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CDC Removes Travel Alert for Hong Kong and Toronto, Canada

Last updated March 18, 2020

Approved by: Subramanian Malaisamy MD, MRCP (UK), FCCP (USA)

As of July 10, 2003, the Centers for Disease Control and Prevention (CDC) removed its travel alert for Hong Kong and Toronto, Canada to reflect the changing status of Severe Acute Respiratory Syndrome (SARS) cases reported in these areas. The alert for Hong Kong is lifted retroactively for 1 July 2003 (last case of onset based on up[dated research in Hong Kong determined to be 5/31). The alerts for Hong Kong and Toronto, Canada were lifted because more than 30 days had elapsed since the date of onset of symptoms for the last SARS case.


CDC Removes Travel Alert for Hong Kong

and Toronto, Canada

As of July 10, 2003, the Centers for Disease Control and Prevention (CDC) removed its travel alert for Hong Kong and Toronto, Canada to reflect the changing status of Severe Acute Respiratory Syndrome (SARS) cases reported in these areas. The alert for Hong Kong is lifted retroactively for 1 July 2003 (last case of onset based on up[dated research in Hong Kong determined to be 5/31). The alerts for Hong Kong and Toronto, Canada were lifted because more than 30 days had elapsed since the date of onset of symptoms for the last SARS case.

In response to the SARS epidemic, CDC issues two types of notices to travelers: alerts and advisories. A travel advisory recommends that nonessential travel be deferred; a travel alert does not advise against travel, but informs travelers of a health concern and provides advice about specific precautions. Recommendations to postpone travel or observe precautions are issued in consideration of several factors, including the magnitude of current SARS cases, the pattern of recent local transmission, and the last date of onset of cases.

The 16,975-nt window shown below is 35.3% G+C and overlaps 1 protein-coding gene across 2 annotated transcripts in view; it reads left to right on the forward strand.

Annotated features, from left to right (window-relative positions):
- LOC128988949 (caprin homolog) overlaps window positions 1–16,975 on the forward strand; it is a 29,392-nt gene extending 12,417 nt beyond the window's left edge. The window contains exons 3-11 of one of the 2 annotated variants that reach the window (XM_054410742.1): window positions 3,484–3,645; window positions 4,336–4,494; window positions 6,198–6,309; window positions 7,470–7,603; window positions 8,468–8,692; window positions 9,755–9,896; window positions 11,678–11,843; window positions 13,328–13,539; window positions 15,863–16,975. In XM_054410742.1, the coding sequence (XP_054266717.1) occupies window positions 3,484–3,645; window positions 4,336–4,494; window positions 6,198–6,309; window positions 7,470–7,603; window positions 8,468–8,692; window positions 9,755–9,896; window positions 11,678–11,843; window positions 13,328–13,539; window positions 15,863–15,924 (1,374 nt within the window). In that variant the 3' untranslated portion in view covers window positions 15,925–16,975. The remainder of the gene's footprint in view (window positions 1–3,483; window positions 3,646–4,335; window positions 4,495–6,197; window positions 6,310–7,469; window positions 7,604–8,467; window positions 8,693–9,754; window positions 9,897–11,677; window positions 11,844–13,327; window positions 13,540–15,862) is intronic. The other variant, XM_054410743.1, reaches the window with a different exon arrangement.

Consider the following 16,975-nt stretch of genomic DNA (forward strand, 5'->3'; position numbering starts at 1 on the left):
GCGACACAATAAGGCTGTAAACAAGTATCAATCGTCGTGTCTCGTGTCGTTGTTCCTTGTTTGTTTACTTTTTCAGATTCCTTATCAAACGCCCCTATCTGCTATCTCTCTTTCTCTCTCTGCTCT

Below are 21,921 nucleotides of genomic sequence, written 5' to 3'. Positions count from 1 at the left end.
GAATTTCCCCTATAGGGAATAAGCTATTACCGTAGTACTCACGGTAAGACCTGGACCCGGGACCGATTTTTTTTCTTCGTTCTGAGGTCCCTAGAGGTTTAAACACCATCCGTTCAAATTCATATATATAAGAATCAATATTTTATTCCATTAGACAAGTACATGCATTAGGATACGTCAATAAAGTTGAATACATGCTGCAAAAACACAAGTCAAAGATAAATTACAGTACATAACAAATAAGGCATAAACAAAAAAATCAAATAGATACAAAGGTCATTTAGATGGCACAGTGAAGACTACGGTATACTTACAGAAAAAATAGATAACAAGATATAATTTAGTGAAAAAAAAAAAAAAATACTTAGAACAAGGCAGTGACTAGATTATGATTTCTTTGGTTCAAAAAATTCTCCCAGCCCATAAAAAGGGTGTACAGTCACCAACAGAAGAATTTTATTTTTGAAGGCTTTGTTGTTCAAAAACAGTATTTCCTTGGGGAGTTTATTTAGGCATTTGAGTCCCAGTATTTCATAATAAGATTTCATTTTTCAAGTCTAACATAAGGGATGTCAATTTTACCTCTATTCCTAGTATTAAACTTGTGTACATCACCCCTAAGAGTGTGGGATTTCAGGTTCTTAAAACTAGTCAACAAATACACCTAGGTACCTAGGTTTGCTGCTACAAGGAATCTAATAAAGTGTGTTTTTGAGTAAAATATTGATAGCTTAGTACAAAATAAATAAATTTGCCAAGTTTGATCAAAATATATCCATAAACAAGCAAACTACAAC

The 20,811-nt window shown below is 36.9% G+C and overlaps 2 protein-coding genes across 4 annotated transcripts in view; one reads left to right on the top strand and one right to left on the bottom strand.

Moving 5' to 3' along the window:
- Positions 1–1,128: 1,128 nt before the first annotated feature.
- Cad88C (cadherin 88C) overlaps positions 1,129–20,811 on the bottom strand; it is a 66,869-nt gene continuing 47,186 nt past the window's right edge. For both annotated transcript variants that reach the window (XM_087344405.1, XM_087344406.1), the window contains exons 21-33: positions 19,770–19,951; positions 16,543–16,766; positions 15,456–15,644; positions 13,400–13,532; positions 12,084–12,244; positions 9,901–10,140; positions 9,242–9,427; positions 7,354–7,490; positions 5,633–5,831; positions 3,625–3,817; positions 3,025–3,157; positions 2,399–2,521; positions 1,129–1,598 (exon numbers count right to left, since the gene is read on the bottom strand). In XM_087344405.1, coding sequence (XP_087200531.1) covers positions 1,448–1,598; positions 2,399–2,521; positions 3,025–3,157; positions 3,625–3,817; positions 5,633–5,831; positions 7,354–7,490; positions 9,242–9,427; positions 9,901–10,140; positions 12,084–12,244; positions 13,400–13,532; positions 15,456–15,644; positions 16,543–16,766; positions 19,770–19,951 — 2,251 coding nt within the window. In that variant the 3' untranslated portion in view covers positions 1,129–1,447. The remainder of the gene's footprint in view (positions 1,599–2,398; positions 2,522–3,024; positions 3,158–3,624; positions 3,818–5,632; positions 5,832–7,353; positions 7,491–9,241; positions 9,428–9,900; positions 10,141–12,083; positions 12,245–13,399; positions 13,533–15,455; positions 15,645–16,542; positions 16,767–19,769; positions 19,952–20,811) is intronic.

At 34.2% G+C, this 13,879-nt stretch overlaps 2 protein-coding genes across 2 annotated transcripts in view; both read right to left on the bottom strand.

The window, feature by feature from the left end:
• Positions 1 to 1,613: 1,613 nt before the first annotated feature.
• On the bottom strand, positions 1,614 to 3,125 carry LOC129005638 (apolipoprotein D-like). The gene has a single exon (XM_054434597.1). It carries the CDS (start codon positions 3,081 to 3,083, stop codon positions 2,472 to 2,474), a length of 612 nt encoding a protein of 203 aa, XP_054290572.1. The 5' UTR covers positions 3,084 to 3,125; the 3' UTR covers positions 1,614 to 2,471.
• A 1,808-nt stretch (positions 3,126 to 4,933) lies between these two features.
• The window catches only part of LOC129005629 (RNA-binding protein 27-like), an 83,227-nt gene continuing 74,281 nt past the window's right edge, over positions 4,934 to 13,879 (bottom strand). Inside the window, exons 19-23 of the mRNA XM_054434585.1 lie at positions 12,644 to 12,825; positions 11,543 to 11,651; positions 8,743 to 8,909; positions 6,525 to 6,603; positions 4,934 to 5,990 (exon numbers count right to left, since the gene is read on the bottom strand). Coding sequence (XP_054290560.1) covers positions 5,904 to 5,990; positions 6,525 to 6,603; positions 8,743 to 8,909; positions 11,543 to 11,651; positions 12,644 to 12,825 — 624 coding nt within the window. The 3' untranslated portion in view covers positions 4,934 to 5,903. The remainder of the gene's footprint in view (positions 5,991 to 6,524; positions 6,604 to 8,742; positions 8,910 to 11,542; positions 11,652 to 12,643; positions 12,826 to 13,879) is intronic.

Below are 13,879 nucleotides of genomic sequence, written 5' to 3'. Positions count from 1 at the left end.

Beijing and Taiwan are the remaining areas under CDC’s travel alert. CDC continues to distribute health alert notices about SARS to people traveling to the United States from these areas. Individuals who travel to Beijing and Taiwan, should monitor their health while there and for at least 10 days after departure. If fever or respiratory symptoms (for example, cough or shortness of breath) develop, a visit to a health-care provider is strongly recommended. The provider should be informed about the symptoms in advance so arrangements can be made, if necessary, to prevent transmission to others in the health-care setting (www.cdc.gov/ncidod/sars/triage_interim_guidance.htm).

For more information, visit: http://www.cdc.gov/ncidod/sars/index.htm.

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CDC protects people's health and safety by preventing and controlling diseases and injuries; enhances health decisions by providing credible information on critical health issues; and promotes healthy living through strong partnerships with local, national, and international organizations.

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Reviewed and Approved by a member of the DoveMed Editorial Board
First uploaded: March 18, 2020
Last updated: March 18, 2020